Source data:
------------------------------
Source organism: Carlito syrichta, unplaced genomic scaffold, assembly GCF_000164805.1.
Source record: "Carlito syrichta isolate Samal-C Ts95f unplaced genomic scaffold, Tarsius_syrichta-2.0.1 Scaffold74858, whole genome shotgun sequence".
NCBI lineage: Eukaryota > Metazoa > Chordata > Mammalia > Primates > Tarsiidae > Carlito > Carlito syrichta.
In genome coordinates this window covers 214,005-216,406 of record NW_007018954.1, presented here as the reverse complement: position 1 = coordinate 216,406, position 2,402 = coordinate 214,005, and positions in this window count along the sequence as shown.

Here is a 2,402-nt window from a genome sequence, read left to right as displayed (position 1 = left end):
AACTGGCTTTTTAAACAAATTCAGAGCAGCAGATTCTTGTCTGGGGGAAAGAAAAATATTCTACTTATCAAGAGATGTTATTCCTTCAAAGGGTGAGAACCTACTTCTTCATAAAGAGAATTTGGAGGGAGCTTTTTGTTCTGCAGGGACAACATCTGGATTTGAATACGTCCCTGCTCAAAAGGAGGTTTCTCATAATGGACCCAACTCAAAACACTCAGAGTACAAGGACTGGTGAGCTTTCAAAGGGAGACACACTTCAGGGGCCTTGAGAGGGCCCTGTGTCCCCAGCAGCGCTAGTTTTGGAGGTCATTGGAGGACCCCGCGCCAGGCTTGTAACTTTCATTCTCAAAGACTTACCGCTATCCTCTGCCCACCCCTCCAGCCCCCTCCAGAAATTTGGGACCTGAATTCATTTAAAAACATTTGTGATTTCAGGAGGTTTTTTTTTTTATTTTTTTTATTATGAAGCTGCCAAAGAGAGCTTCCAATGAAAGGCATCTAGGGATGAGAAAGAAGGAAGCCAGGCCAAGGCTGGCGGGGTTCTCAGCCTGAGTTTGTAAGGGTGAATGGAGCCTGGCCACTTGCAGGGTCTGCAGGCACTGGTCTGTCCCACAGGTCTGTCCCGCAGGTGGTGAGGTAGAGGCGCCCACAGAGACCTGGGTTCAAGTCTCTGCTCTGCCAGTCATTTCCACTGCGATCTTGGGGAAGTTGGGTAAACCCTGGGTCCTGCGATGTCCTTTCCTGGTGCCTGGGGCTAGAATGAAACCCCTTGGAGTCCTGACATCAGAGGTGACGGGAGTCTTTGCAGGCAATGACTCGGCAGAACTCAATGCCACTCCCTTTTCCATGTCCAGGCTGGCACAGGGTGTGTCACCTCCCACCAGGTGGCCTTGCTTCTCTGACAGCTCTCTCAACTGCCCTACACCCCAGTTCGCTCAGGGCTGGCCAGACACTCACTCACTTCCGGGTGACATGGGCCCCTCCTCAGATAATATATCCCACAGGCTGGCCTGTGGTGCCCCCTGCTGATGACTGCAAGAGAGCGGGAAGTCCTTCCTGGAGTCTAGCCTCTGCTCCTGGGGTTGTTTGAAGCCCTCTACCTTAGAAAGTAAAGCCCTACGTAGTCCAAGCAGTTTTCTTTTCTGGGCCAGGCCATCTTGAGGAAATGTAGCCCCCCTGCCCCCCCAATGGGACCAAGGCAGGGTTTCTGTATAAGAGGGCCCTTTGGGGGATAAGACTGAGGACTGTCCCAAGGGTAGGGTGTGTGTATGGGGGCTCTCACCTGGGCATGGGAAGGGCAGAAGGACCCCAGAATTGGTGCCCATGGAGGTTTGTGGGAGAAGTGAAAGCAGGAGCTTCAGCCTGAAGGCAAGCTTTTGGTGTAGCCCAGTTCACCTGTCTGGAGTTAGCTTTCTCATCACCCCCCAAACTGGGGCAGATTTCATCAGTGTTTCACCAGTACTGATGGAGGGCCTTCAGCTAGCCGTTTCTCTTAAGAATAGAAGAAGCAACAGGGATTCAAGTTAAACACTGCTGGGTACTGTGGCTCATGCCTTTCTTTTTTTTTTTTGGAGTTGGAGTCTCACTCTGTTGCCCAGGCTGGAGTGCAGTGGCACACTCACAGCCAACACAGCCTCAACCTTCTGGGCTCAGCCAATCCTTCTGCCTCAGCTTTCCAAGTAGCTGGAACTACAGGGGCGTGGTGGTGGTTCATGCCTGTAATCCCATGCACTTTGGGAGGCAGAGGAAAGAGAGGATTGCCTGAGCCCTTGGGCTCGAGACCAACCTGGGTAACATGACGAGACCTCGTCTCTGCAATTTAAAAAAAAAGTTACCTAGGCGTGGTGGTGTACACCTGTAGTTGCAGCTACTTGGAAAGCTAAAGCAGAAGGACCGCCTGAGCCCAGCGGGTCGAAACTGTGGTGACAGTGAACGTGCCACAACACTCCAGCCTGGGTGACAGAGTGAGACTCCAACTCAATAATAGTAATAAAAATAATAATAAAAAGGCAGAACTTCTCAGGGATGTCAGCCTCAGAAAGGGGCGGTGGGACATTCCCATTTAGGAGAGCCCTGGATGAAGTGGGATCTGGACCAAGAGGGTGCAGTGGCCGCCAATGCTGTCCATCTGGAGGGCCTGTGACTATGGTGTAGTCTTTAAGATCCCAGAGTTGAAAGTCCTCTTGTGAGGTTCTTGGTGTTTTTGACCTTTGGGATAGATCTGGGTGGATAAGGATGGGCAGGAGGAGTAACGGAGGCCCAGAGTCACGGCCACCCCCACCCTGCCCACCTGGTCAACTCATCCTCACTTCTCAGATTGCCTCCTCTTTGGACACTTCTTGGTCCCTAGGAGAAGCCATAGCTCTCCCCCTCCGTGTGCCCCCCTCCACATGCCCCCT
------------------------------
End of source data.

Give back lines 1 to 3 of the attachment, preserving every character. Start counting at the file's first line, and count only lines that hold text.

Source organism: Carlito syrichta, unplaced genomic scaffold, assembly GCF_000164805.1.
Source record: "Carlito syrichta isolate Samal-C Ts95f unplaced genomic scaffold, Tarsius_syrichta-2.0.1 Scaffold74858, whole genome shotgun sequence".
NCBI lineage: Eukaryota > Metazoa > Chordata > Mammalia > Primates > Tarsiidae > Carlito > Carlito syrichta.